The Slow Death of Education in Nigeria: How the Government is Failing the Next Generation

It is common for Nigerians to lament the problems facing the country, from corruption and decaying infrastructure to unemployment and a high cost of doing business. What is uncommon is for us to get to the heart of the matter. What has changed since Nigeria’s independence in 1960? Why are we more cynical and less hopeful than ever before? Is it possible to trace our problems to a specific cause?

In the early years of post-colonial Nigeria, political leaders like Chief Obafemi Awolowo, Alhaji Tafawa Balewa, and Sir Ahmadu Bello embodied the country’s potential for greatness. They were educated, charismatic leaders who inspired hope and pride in Nigerians at home and abroad. The world looked to Nigeria with admiration, and we returned that admiration with optimism and confidence. But many has changed since then.

Colossal figures like Nnamdi Azikiwe, Aminu Kano, Michael Okpara, Anthony Enahoro, Bola Ige, and many others once dominated Nigerian politics. They were well-spoken, well-educated men who inspired the country with their vision and their values. But things have changed since then. Today’s political landscape is characterized by figures like Tinubu, Buhari, Peter Obi, Fani-Kayode, and others who have stolen the hope of many Nigerians.

The politics in Nigeria has become a game for the rich and powerful, rather than a platform for improving the lives of ordinary people. The country has become a place where politicians thrive on division and tribalism, rather than working together for the common good. How did Nigeria fall so far from the promise of its early years? What went wrong?

Nigeria’s political and social problems may have their origins in the decline of public education, but the reasons for this decline are complex and multifaceted. While the effects of the country’s turbulent political history are undeniable, it’s also important to consider the role of greed and corruption in the failure of the education system. Over time, Nigeria’s leaders have become increasingly focused on their own personal gain, rather than on investing in the country’s future. This has had a devastating impact on education, and on the country as a whole.

So, in this context, the phrase ‘corruption will kill Nigeria if we don’t kill corruption’ takes on a deeper meaning. It’s not just about financial or political corruption – it’s about a deeper moral corruption, a failure to value education and prioritize the future of the country. Until this problem is addressed, Nigeria may be dead in all but name.Who needs the community when the federal government can afford to pay for it? Thus went out of the window the basic building blocks of our education system when the first Obasanjo led administration forcefully took over our schools from communities and missionaries, and declared Universal Primary Mis-Education! Nigeria is yet to recover from this nightmare.

When the federal government began to take control of the education system, it removed the local ties that had made that system work. The communities and missionaries who had built the education system from the ground up were replaced by a distant and detached bureaucracy. This led to a decline in educational standards, and a disconnection between education and the communities it was supposed to serve. The legacy of this shift still haunts Nigeria today, and its effects are seen in the poor quality of education across the country.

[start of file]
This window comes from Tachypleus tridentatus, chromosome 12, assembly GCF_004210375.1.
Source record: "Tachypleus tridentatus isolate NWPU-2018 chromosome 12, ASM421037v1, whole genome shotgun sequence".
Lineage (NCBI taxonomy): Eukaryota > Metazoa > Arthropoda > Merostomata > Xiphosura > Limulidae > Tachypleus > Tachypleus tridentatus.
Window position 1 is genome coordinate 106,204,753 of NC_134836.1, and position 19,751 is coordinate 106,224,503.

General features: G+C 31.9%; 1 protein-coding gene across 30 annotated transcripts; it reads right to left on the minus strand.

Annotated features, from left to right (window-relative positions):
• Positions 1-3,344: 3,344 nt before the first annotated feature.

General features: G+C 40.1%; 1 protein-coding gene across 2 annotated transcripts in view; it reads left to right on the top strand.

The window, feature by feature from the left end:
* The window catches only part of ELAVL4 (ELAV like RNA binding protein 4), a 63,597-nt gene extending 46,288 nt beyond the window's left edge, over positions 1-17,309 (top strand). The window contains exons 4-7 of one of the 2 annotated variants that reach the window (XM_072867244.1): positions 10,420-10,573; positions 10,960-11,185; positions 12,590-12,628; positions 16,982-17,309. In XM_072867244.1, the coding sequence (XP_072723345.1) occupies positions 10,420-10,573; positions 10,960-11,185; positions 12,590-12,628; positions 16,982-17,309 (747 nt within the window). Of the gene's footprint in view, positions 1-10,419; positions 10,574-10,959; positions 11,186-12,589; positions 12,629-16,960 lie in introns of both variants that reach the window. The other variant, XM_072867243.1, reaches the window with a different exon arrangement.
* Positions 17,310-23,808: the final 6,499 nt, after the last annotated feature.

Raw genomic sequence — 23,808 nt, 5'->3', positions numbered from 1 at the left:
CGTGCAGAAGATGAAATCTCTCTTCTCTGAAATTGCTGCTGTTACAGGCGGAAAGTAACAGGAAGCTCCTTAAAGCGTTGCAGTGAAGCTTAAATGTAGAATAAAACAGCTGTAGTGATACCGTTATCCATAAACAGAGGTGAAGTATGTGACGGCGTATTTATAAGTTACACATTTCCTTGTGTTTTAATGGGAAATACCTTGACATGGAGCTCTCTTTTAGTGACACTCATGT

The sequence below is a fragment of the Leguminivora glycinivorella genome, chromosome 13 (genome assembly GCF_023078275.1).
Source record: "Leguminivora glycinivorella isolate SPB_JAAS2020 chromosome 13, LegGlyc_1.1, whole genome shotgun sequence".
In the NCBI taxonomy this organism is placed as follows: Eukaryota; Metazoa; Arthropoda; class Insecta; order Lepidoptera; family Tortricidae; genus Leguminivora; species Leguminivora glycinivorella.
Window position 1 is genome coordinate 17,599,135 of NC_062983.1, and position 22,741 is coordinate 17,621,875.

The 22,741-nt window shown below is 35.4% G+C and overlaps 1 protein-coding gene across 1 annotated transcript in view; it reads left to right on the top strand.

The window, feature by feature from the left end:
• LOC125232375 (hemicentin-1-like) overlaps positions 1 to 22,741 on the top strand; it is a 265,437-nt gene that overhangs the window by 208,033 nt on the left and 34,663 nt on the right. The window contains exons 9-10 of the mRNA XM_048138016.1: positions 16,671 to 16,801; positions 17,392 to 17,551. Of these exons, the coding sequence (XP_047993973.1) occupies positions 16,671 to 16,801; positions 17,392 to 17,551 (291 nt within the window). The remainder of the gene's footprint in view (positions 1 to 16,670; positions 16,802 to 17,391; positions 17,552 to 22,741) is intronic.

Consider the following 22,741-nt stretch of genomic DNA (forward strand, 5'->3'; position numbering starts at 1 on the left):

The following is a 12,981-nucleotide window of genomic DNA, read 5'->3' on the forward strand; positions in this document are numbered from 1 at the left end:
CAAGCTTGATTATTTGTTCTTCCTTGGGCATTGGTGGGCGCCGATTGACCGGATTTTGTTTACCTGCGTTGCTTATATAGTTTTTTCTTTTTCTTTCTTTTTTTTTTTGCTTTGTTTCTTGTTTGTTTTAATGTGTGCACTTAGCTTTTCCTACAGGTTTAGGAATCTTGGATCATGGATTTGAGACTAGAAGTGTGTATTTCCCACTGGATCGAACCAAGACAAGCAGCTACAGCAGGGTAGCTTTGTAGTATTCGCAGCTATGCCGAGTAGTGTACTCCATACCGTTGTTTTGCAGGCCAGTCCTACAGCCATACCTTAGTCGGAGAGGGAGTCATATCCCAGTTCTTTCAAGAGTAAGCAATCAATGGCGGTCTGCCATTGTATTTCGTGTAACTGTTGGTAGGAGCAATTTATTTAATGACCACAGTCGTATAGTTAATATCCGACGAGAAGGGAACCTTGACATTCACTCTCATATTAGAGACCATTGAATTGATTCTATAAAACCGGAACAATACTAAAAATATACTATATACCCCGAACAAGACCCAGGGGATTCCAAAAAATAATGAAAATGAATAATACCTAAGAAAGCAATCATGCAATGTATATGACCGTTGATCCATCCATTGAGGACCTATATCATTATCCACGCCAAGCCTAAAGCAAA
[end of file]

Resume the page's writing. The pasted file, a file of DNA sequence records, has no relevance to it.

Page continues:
An education system is more than just a way to teach academics – it’s the foundation of a nation’s values, the key to its economic development, and the mechanism for instilling a sense of patriotism. But I’m this present Nigeria, all of these elements were missing from the education system. As a result, the country has been left with a generation of individuals who have not been prepared for the workforce, and who lack the sense of pride and responsibility.

The current school curriculum in Nigeria is disconnected from the needs of society, and students are not being taught the history or values of their country. Instead, they are being exposed to foreign curricula that have no relevance to their lives, and are being taught at institutions that are more interested in profit than in actually educating their students.

The education sector in Nigeria is characterized by a lack of planning, as well as a disconnect between the needs of communities and the offerings of educational institutions. Rather than working to close this gap, the government has relied on top-down, centralized planning that does not reflect the reality on the ground. The result is a system that is not producing graduates who are equipped to tackle the challenges facing the country. Instead, many young people are choosing to pursue their education abroad.

The time has come to say ‘never again’ to the failures of the current education system. We must start by reforming our schools, and by investing in the next generation of students. Unless we do this, no amount of investment in anti-corruption efforts or job creation programs will solve the country’s problems. We must not only address the problem of crime and insecurity with police gear and bullets, but with education and opportunity for the youth.

To prevent our society from descending into further ruin, we must rediscover the power of education at the community level. The Nigerian government must provide the resources and support they need to do so. We must make education a top priority, not only in terms of funding, but also in terms of policy and cultural values.


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